- Work out unfamiliar words quickly – including new vocabulary and names.
- Read familiar words speedily – that is, words they have been taught.
- Read texts – including the words they have been taught – fluently.
What is Phonics?
Introduction to the Daily Speed Sounds Lesson
How to say the sounds
Reading beyond phonics
When children are secure with their phonic knowledge and have developed a fluent and competent pace with word reading, teachers plan and deliver reading lessons which strive to promote the joy and wonder of reading a wide range of genres and enable all children to develop comprehension of the words on the page. Our approach is guided by the research provided in the DFE Reading Framework, which recommends that comprehension is best developed ‘by increasing and activating pupils’ knowledge of texts, authors and their own experiences’, and supporting children to build ‘mental models of the texts they encounter’ (DFE Reading Framework, July 2023).
For this reason, we plan reading lessons with a clear intent for pupils to:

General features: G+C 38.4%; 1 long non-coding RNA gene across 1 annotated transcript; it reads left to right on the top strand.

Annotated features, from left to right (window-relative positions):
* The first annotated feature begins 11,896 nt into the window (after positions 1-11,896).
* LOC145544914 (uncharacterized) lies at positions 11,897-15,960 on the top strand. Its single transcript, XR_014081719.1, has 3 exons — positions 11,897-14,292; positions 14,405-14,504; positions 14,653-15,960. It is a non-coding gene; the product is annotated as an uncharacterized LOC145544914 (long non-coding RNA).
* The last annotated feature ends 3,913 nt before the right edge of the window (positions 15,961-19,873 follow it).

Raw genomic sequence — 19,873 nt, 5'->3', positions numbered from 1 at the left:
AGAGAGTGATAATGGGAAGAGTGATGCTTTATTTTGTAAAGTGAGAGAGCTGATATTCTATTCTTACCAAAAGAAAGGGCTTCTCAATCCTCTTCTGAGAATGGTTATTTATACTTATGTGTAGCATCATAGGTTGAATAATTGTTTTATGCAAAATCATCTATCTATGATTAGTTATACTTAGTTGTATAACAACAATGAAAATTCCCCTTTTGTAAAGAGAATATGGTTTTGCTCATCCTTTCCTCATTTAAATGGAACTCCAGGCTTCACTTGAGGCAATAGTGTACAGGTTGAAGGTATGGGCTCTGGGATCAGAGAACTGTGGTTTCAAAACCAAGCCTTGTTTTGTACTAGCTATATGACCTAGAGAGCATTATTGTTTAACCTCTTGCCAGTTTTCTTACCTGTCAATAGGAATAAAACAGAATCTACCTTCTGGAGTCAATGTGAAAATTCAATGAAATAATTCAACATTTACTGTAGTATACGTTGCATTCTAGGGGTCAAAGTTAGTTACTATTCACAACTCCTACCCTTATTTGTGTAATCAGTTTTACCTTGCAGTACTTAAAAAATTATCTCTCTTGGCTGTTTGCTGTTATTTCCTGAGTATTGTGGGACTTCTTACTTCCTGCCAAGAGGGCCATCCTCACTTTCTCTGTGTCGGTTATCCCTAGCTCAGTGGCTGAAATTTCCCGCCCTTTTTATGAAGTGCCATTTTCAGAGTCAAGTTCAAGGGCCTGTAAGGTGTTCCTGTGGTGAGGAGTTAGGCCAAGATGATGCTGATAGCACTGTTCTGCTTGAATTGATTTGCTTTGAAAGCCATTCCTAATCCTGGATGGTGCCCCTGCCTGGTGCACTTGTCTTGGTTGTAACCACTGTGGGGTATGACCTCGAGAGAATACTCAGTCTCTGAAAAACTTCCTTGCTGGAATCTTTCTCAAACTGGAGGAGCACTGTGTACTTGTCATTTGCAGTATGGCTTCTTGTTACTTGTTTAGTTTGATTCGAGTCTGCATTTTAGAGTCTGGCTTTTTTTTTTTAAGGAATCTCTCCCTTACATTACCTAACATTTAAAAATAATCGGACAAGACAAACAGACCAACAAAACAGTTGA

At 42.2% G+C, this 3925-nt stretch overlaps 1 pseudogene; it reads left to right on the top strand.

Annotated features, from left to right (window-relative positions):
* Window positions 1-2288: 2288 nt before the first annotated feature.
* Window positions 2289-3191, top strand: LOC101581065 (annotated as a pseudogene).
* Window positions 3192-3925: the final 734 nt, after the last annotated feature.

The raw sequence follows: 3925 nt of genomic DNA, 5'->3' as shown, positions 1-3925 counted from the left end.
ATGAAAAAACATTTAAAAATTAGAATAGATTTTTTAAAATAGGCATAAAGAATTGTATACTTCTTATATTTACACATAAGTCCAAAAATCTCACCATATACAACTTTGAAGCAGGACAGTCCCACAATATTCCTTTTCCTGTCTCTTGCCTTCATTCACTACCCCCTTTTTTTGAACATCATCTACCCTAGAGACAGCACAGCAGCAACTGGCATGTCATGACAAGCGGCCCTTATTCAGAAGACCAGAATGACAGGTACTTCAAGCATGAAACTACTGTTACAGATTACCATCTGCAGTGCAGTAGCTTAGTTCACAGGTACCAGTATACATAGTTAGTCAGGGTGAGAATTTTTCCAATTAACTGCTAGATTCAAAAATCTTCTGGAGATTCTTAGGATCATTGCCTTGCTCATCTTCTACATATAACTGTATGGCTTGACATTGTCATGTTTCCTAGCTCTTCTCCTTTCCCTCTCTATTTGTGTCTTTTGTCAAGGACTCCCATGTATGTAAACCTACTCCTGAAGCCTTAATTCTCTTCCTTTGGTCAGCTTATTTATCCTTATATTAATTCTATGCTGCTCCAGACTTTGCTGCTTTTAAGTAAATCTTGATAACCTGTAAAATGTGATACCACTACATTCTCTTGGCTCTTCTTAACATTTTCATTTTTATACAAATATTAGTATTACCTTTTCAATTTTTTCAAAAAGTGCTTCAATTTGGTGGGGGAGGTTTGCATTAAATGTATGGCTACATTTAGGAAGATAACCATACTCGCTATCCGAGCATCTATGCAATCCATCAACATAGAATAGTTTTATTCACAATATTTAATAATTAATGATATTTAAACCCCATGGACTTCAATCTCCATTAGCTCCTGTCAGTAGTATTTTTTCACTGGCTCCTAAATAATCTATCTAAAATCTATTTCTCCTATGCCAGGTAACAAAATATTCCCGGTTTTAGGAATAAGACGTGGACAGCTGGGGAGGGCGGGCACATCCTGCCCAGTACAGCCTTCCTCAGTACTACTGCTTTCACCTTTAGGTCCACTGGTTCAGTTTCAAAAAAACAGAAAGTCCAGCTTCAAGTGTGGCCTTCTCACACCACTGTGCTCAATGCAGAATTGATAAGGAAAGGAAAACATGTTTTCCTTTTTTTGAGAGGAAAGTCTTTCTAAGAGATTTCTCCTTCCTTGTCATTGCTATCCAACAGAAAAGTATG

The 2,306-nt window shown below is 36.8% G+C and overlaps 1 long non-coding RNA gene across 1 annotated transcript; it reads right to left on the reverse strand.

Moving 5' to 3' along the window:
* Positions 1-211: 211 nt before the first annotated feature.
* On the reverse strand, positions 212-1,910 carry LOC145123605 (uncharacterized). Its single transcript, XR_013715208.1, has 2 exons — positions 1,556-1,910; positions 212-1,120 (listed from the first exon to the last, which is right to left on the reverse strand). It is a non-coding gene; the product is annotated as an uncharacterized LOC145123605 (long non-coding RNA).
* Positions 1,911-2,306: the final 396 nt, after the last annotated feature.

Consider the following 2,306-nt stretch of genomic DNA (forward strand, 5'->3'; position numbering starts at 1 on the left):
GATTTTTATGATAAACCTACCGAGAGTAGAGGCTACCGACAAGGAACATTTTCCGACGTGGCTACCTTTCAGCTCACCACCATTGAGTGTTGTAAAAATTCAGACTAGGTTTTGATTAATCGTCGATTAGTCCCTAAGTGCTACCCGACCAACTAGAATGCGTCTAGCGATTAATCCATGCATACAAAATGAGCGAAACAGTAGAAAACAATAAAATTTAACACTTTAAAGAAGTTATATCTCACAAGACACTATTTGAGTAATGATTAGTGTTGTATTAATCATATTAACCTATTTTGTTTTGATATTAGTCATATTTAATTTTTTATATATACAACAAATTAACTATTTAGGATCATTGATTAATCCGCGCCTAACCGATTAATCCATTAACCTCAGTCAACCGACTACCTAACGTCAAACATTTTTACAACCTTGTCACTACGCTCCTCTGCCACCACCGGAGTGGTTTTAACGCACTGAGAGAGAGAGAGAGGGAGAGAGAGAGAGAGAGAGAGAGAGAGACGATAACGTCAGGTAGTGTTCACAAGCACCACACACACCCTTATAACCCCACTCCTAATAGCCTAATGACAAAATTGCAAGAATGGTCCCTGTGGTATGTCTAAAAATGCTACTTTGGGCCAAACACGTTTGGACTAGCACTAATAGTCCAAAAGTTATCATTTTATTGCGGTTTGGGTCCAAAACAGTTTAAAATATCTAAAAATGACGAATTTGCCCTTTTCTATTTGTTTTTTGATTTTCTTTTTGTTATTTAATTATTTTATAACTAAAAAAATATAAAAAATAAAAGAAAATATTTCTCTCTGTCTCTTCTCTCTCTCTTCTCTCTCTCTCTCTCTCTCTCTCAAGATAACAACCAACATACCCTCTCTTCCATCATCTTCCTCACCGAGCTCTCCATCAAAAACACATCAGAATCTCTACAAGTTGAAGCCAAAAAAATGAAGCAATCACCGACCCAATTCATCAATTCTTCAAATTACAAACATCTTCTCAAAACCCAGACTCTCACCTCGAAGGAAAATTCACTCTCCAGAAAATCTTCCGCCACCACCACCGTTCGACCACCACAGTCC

- engage in the text
- learn the meaning of new vocabulary
- acquire the knowledge they need to understand what they are reading.
Reading lessons are separate to but often complement English sessions, often linking to a core text or genre being studied. Books, extracts and texts are chosen carefully to expose children to a range of diversities, enabling pupils to broaden their perspectives and see the world through diverse lenses. We ensure that throughout their learning journey, our pupils read widely and, often, the texts we study link with knowledge acquired across curriculum areas. Thus, sometimes children will be reading a text that consolidates prior learning from the term or year before, or they may be building some understanding of new learning that is to come. When we introduce a new text to our children, we set the scene of the text and make explicit these crucial links of knowledge.